The seminar aims to familiarise practising teachers with the various means, modes and tools available to assess the learning progress/proficiency of their students, and lead them to understand the theory necessary to support their choices when selecting methods, designing their own assessment instruments or adopting an LoA approach. As the CEFR underlies much of what is happening in the ELT world today, teachers need to be aware of its reach and its limitations. New research projects like English Profile are also important as the findings might well impact on syllabus design and hence on assessment in the future. The third strand of the syllabus, focusing on materials, is also practical in nature but underpinned by theory. Teachers have to be able to critically evaluate ELT materials and make principled decisions about choices as well as be able to produce materials for their own use or context.
By the end of the seminar the student should:
a) understand and be able to discuss and defend the theoretical principles underlying assessment;
b) know how to develop and use a variety of assessment models and tools;
c) understand the concepts underlying learning-oriented assessment (LoA);
d) be able to implement a learning-oriented approach to assessment;
e) have become familiar with the Common European Framework of Reference for Languages, the 'English Profile' project and the European Language Portfolio;
f) have developed the ability to analyse basic features of course books (including advantages and disadvantages;
g) have developed the ability to analyse and discuss the selection, adaptation and rejection of published ELT course books) have developed the ability to produce supplementary materials with specific characteristics (level, age group, purpose, etc.).
Assessment and Evaluation:
- Ethical issues; assessment theory
- Assessment models, tools and techniques
- Writing and evaluating classroom tests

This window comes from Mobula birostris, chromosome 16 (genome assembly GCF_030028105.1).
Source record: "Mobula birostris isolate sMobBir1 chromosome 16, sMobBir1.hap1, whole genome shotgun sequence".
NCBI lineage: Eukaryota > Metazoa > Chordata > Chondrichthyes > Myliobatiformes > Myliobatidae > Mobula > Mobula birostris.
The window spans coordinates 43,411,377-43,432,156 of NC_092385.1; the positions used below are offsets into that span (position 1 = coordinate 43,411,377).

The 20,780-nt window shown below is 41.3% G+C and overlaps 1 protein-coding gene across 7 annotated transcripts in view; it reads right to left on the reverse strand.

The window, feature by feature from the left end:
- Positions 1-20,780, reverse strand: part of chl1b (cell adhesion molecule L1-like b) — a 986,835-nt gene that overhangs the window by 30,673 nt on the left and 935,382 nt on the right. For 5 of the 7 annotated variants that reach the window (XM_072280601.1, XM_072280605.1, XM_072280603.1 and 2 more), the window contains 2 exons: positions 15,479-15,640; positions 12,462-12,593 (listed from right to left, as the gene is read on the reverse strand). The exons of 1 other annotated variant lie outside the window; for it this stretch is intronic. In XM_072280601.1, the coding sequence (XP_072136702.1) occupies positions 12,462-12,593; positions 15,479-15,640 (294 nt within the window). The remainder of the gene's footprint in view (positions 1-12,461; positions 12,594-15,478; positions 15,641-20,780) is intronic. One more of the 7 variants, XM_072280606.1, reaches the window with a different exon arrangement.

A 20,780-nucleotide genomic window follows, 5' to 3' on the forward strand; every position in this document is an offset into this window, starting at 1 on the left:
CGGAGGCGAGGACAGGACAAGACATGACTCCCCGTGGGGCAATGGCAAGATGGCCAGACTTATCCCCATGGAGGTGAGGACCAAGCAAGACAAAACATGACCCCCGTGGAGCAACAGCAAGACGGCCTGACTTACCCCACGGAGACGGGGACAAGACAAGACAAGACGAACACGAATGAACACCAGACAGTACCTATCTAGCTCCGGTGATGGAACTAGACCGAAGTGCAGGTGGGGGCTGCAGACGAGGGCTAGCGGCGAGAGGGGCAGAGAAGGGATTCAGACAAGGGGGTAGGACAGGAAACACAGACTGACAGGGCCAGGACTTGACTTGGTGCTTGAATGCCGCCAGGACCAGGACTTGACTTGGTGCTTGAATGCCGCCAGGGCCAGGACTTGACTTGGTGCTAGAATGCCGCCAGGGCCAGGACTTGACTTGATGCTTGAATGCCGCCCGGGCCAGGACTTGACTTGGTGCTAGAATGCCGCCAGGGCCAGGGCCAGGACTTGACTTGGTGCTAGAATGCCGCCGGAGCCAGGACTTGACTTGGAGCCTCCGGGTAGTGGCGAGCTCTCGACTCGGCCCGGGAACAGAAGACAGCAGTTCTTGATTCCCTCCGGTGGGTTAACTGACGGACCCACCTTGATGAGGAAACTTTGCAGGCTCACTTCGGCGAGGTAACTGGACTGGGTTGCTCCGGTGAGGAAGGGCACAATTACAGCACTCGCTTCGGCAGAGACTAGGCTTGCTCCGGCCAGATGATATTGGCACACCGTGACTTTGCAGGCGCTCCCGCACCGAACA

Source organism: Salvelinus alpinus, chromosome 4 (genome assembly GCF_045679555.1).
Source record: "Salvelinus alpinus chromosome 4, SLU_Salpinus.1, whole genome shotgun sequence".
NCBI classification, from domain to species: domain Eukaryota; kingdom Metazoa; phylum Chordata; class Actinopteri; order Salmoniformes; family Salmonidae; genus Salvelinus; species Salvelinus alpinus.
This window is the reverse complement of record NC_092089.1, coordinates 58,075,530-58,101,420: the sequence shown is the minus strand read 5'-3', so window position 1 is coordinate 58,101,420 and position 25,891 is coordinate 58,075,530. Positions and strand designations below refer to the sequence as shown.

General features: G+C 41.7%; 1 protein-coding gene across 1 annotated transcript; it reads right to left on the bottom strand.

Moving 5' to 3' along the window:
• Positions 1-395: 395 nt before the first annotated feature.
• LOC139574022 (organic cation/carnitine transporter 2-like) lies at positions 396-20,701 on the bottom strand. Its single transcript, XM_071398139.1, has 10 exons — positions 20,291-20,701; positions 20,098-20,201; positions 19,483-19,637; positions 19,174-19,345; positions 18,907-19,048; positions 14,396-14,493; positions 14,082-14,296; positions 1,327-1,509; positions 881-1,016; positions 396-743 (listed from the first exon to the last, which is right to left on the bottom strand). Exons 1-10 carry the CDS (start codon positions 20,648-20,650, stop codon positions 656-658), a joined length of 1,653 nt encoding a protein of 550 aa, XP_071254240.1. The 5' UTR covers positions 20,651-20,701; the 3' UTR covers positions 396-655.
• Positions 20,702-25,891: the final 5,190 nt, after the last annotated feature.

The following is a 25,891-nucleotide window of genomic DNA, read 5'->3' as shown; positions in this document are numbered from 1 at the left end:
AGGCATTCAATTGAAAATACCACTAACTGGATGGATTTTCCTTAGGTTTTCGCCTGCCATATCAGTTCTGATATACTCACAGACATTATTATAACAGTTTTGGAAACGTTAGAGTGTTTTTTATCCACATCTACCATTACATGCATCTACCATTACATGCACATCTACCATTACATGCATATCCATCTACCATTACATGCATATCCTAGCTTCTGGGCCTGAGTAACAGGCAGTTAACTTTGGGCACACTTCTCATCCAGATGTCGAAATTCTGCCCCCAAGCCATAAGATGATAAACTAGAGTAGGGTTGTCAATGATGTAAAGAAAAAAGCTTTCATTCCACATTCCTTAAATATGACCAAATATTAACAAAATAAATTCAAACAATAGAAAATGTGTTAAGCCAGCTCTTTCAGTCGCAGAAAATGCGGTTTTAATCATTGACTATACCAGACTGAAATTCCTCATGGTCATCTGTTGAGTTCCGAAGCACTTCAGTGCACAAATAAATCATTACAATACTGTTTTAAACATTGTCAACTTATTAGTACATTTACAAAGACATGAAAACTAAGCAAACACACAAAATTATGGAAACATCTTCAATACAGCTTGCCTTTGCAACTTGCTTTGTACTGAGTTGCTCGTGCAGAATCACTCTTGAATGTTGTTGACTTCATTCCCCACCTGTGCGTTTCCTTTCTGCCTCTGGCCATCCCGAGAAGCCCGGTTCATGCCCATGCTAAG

- Assessing writing and speaking
- Learner self-assessment & autonomy; monitoring progress
- Learning-oriented assessment - principles & practice
- The Common European Framework of Reference, English Profile, and the European Language Portfolio
Teaching and learning materials:
- Analysis of course books from the point of view of language content (presentation/practice and selection/grading of new language), cultural content (appropriacy/inclusivity), skills development and other associated factors (layout, design, use of colour).
- Approaches to adapting published teaching materials for different teaching contexts (including ESP)
- Production of teaching materials for grammar practice, vocabulary development, skills work and cultural awareness
Copland, F., & Mann, S. (2012). The coursebook and beyond. Abax ELT Publishers Council of Europe (2018). Collated representative samples of descriptors of language competences developed for young learners. https://www.coe.int/en/web/common-european-framework-reference-languages/bank-of-supplementary-descriptors
Council of Europe. (2020). Common European framework of reference for languages: Learning, Teaching, Assessment. Companion volume. https://www.coe.int/en/web/education/-/common-european-framework-of-reference-for-languages-learning-teaching-assessment-companion-volume
Cushing-Weigle, S. (2002). Assessing writing. Cambridge University Press.
Harwood, N. (2014). (ed.) English language teaching textbooks: Content, consumption, production. Palgrave Macmillan.
Hughes, A. (2003). Testing for language teachers. Cambridge University Press
Little, D. (2009). The European Language Portfolio: Where pedagogy and assessment meet. Council of Europe Language Policy Division. http://www.coe.int/T/DG4/Portfolio/documents/
Jang, E. (2014). Focus on assessment. Oxford University Press.
Prosic-Santovac, D., & Rixon, S. (Eds.). (2019). Integrating assessment into early language learning and teaching. Multilingual Matters.
Tomlinson, B. (2018). The Complete Guide to the Theory and Practice of Materials Development for Language Learning. Wiley Blackwell.
The teaching-learning process developed in this seminar takes place in a virtual environment (e-learning using a Moodle platform) and will involve three separate teaching modules: 1) Principles of assessment and testing; 2) Learning-oriented assessment and the CEFR; and 3) Learning and teaching materials. The learning methods used combine individual study with collaborative work. Students are required to carry out individual reading and research work and to develop a critical reflection on course materials. Collaborative work is conducted in discussion forums in which students are expected to participate by presenting their reflections and conclusions, debating specific questions or topics, and presenting and discussing their own coursework and that of their course colleagues. Assessment is continuous, and based on the quality and pertinence of forum discussions and on the works (individual and group) presented for discussion and evaluation.
Work submitted during the semestre: 60%;
Final written work: 40%.
Língua de ensino: Inglês